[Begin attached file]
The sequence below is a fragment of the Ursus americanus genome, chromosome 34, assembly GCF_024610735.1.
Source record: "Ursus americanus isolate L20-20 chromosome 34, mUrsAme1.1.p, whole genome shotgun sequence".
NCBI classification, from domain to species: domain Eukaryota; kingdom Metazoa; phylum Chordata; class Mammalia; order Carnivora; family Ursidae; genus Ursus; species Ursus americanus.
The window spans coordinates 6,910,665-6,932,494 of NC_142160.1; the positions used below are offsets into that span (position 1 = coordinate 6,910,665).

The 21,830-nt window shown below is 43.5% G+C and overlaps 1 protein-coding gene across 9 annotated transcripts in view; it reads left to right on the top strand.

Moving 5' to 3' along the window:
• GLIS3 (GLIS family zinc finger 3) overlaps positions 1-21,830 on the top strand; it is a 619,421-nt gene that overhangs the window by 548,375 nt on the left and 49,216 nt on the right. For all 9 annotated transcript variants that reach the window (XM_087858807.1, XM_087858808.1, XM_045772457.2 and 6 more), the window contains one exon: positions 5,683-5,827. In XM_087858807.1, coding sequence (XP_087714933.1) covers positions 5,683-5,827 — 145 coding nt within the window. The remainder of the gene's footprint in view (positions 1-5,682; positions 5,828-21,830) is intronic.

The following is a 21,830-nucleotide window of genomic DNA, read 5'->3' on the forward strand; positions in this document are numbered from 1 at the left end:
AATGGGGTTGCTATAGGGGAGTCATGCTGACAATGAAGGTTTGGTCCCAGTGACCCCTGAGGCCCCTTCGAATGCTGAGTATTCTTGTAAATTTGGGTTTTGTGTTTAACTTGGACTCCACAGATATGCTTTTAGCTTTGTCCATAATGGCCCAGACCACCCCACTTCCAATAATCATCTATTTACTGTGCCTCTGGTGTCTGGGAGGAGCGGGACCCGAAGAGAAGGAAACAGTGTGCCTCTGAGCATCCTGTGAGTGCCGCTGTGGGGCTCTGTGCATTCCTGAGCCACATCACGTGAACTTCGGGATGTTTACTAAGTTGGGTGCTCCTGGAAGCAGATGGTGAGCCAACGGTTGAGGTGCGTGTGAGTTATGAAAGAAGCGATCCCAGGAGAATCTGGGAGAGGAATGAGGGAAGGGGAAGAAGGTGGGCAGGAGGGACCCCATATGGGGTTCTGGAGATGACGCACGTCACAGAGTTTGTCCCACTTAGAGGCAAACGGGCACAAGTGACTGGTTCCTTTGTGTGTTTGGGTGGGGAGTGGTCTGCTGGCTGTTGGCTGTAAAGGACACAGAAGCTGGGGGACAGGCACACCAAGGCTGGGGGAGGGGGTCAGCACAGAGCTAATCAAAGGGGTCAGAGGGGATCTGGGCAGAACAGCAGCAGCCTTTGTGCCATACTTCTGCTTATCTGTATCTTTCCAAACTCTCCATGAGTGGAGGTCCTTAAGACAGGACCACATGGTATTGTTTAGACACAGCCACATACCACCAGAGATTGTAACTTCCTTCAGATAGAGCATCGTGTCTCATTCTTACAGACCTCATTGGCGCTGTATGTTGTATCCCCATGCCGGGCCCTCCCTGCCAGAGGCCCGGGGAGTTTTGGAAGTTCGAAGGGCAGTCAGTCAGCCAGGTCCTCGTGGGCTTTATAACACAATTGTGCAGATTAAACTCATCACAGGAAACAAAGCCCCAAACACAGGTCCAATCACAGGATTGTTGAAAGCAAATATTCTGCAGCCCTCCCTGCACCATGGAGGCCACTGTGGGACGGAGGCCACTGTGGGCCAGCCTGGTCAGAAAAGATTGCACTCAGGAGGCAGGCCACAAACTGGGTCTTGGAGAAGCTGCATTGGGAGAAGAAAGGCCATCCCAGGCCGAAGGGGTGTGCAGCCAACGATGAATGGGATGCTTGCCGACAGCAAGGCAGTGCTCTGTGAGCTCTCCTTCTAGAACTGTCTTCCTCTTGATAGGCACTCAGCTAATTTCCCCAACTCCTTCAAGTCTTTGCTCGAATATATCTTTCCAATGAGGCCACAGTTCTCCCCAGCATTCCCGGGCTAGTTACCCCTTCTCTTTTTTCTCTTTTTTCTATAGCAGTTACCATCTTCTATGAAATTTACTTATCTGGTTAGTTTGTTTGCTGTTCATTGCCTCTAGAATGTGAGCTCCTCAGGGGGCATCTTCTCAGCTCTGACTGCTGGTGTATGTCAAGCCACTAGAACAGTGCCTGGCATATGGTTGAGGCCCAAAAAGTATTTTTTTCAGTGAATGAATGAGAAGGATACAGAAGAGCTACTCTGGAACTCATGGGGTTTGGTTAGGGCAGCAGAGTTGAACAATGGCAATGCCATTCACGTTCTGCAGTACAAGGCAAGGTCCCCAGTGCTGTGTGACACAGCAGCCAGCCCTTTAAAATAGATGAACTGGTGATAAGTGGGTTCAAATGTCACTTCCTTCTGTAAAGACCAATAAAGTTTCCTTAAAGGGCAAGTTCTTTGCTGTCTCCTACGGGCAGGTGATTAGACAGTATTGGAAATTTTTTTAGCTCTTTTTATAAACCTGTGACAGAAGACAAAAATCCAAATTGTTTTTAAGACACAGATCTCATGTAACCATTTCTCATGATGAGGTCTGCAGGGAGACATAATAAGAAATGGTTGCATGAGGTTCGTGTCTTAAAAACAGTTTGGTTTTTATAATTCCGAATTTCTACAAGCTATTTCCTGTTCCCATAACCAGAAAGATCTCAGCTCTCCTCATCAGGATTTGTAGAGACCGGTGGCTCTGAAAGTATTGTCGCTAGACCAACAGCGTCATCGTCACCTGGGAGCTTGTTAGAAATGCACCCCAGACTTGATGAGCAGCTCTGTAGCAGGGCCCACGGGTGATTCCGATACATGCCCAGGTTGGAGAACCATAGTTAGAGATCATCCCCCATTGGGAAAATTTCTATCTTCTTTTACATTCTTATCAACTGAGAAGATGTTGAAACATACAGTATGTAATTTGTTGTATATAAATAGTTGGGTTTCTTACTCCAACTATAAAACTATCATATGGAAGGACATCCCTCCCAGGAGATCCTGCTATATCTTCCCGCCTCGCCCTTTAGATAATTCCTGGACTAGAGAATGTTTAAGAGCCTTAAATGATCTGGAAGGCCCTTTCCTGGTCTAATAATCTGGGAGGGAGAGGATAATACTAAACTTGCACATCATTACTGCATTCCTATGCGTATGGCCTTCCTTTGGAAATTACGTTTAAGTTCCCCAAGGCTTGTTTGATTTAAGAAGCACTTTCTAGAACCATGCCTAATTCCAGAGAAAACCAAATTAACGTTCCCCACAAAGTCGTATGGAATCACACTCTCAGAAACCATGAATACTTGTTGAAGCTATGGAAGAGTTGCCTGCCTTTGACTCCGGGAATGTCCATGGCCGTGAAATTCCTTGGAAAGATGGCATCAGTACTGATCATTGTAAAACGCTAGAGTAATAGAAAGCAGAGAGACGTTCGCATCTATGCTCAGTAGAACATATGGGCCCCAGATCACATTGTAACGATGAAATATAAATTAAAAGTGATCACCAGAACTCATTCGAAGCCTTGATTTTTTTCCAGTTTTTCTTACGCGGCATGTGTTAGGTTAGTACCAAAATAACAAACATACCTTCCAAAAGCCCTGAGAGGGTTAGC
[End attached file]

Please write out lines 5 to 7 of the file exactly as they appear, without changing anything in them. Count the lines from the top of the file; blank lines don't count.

The 21,830-nt window shown below is 43.5% G+C and overlaps 1 protein-coding gene across 9 annotated transcripts in view; it reads left to right on the top strand.

Moving 5' to 3' along the window:
• GLIS3 (GLIS family zinc finger 3) overlaps positions 1-21,830 on the top strand; it is a 619,421-nt gene that overhangs the window by 548,375 nt on the left and 49,216 nt on the right. For all 9 annotated transcript variants that reach the window (XM_087858807.1, XM_087858808.1, XM_045772457.2 and 6 more), the window contains one exon: positions 5,683-5,827. In XM_087858807.1, coding sequence (XP_087714933.1) covers positions 5,683-5,827 — 145 coding nt within the window. The remainder of the gene's footprint in view (positions 1-5,682; positions 5,828-21,830) is intronic.